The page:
Tools of terror and industrial means: subcamps of German concentration camps
During WWII concentration camp prisoners were increasingly used for forced labour especially in armament production. Subcamps like Laura became an important factor in the armament industry.
When the camps were first established, SS was anxious to pool as many detainees as possible in one place. With the rise of Allied air raids on Germany at the end of 1942, camp inmates were increasingly used in construction brigades in the bombed cities as well as in armament factories and in moving war plants to underground facilities. Subcamps had to be established, to accommodate the prisoners nearer to their operating sites. Concentration camps transformed from sheer tools of terror, intimidation and destruction to an increasingly important factor in the arms industry. Most inmates of the subcamps were foreigners, Laura was no exception. With the expansion of subcamps all over the Reich and the occupied territories (hundreds of camps were established), the appearance of detainees became a conspicuous aspect of German society.
Laura as subcamp of Buchenwald
The concentration camp in Buchenwald on the Ettersberg near Weimar was established in 1937. In the beginning it had only few subcamps. With the expansion of the camp system in spring and fall 1943, Buchenwald became a base through which all detainees were channelled. Soon, more than half of Buchenwald’s prisoners were placed in subcamps. Detainees in the subcamps had only few chances to survive. During the first three months of 1944 as many detainees died as in the years 1937 to 1940 combined. Two thirds of these died in Mittelbau-Dora, several hundreds in Laura.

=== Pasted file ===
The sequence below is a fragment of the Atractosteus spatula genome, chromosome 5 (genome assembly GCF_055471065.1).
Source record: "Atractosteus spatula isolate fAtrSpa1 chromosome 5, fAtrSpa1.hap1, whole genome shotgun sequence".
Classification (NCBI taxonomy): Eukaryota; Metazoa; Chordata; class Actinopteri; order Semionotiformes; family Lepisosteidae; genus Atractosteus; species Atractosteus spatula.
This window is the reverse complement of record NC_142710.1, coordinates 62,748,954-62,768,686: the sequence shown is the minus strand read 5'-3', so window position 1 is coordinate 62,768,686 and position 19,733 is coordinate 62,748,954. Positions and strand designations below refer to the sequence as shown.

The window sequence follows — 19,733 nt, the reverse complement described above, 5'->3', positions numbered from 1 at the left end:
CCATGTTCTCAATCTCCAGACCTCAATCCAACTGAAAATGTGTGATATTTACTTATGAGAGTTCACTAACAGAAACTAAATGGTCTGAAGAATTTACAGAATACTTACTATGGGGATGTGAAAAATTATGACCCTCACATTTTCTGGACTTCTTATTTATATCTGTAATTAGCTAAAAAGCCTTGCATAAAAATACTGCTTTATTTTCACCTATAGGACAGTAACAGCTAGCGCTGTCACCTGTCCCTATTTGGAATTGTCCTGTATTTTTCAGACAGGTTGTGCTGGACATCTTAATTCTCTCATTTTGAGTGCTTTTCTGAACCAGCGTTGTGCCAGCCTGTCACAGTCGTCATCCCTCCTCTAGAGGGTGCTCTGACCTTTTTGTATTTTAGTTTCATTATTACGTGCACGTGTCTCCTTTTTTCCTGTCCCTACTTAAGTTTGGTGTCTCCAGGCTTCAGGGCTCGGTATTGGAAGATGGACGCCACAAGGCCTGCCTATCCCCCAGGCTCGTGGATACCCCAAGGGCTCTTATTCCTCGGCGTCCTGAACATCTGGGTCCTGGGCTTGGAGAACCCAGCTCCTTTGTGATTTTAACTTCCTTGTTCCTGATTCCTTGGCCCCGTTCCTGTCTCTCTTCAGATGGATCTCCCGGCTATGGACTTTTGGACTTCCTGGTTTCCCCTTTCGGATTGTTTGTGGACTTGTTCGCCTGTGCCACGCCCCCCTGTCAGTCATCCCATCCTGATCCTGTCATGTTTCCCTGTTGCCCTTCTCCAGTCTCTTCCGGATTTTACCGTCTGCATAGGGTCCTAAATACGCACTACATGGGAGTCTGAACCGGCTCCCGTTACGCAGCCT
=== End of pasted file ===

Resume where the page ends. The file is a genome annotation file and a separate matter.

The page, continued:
With the evacuation of concentration camps in Poland and the exploitation of an increasing number of slave workers, another wave of establishing subcamps started in summer 1944. Between July and December 1944 a total of 76 new camps were founded. The largest subcamp, Dora, became an autonomous camp in 1944 including all its smaller subcamps. In February/March 1945 the Buchenwald subcamp system reached its largest expansion with 89 camps for women and men. During its entire existence Buchenwald had 136 subcamps under its administration.
With the advance of the Allies the subcamps were evacuated in spring 1945. Inmates were sent on death marches involving heavy losses.